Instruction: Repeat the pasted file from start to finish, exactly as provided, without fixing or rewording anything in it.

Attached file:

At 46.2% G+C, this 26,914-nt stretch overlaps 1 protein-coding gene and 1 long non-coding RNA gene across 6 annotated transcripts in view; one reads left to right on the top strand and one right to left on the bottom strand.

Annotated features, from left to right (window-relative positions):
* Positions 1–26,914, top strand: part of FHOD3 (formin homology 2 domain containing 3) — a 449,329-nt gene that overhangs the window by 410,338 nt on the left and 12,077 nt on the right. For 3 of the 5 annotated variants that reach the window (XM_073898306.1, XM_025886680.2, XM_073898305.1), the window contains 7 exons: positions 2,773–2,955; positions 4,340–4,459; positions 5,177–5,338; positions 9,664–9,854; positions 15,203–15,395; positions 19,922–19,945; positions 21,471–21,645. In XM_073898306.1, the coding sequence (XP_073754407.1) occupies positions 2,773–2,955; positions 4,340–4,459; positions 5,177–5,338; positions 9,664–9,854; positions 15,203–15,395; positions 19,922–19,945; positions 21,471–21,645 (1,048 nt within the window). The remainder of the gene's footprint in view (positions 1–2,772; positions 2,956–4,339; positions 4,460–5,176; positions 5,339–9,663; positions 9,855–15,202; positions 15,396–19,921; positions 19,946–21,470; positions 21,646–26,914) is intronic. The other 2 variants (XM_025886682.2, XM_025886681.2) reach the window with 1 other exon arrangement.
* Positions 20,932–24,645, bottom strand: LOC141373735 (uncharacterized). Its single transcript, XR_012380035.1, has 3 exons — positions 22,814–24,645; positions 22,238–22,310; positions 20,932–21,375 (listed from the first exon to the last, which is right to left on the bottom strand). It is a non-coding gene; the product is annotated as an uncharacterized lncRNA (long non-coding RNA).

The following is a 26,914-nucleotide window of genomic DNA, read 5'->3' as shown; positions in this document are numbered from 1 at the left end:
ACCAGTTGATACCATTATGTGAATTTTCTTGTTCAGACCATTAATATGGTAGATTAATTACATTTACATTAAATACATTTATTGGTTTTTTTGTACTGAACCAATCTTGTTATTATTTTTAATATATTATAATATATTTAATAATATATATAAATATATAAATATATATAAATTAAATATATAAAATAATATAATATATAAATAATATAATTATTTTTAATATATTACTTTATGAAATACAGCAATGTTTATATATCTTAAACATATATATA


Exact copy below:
At 46.2% G+C, this 26,914-nt stretch overlaps 1 protein-coding gene and 1 long non-coding RNA gene across 6 annotated transcripts in view; one reads left to right on the top strand and one right to left on the bottom strand.

Annotated features, from left to right (window-relative positions):
* Positions 1–26,914, top strand: part of FHOD3 (formin homology 2 domain containing 3) — a 449,329-nt gene that overhangs the window by 410,338 nt on the left and 12,077 nt on the right. For 3 of the 5 annotated variants that reach the window (XM_073898306.1, XM_025886680.2, XM_073898305.1), the window contains 7 exons: positions 2,773–2,955; positions 4,340–4,459; positions 5,177–5,338; positions 9,664–9,854; positions 15,203–15,395; positions 19,922–19,945; positions 21,471–21,645. In XM_073898306.1, the coding sequence (XP_073754407.1) occupies positions 2,773–2,955; positions 4,340–4,459; positions 5,177–5,338; positions 9,664–9,854; positions 15,203–15,395; positions 19,922–19,945; positions 21,471–21,645 (1,048 nt within the window). The remainder of the gene's footprint in view (positions 1–2,772; positions 2,956–4,339; positions 4,460–5,176; positions 5,339–9,663; positions 9,855–15,202; positions 15,396–19,921; positions 19,946–21,470; positions 21,646–26,914) is intronic. The other 2 variants (XM_025886682.2, XM_025886681.2) reach the window with 1 other exon arrangement.
* Positions 20,932–24,645, bottom strand: LOC141373735 (uncharacterized). Its single transcript, XR_012380035.1, has 3 exons — positions 22,814–24,645; positions 22,238–22,310; positions 20,932–21,375 (listed from the first exon to the last, which is right to left on the bottom strand). It is a non-coding gene; the product is annotated as an uncharacterized lncRNA (long non-coding RNA).

The following is a 26,914-nucleotide window of genomic DNA, read 5'->3' as shown; positions in this document are numbered from 1 at the left end:
ACCAGTTGATACCATTATGTGAATTTTCTTGTTCAGACCATTAATATGGTAGATTAATTACATTTACATTAAATACATTTATTGGTTTTTTTGTACTGAACCAATCTTGTTATTATTTTTAATATATTATAATATATTTAATAATATATATAAATATATAAATATATATAAATTAAATATATAAAATAATATAATATATAAATAATATAATTATTTTTAATATATTACTTTATGAAATACAGCAATGTTTATATATCTTAAACATATATATA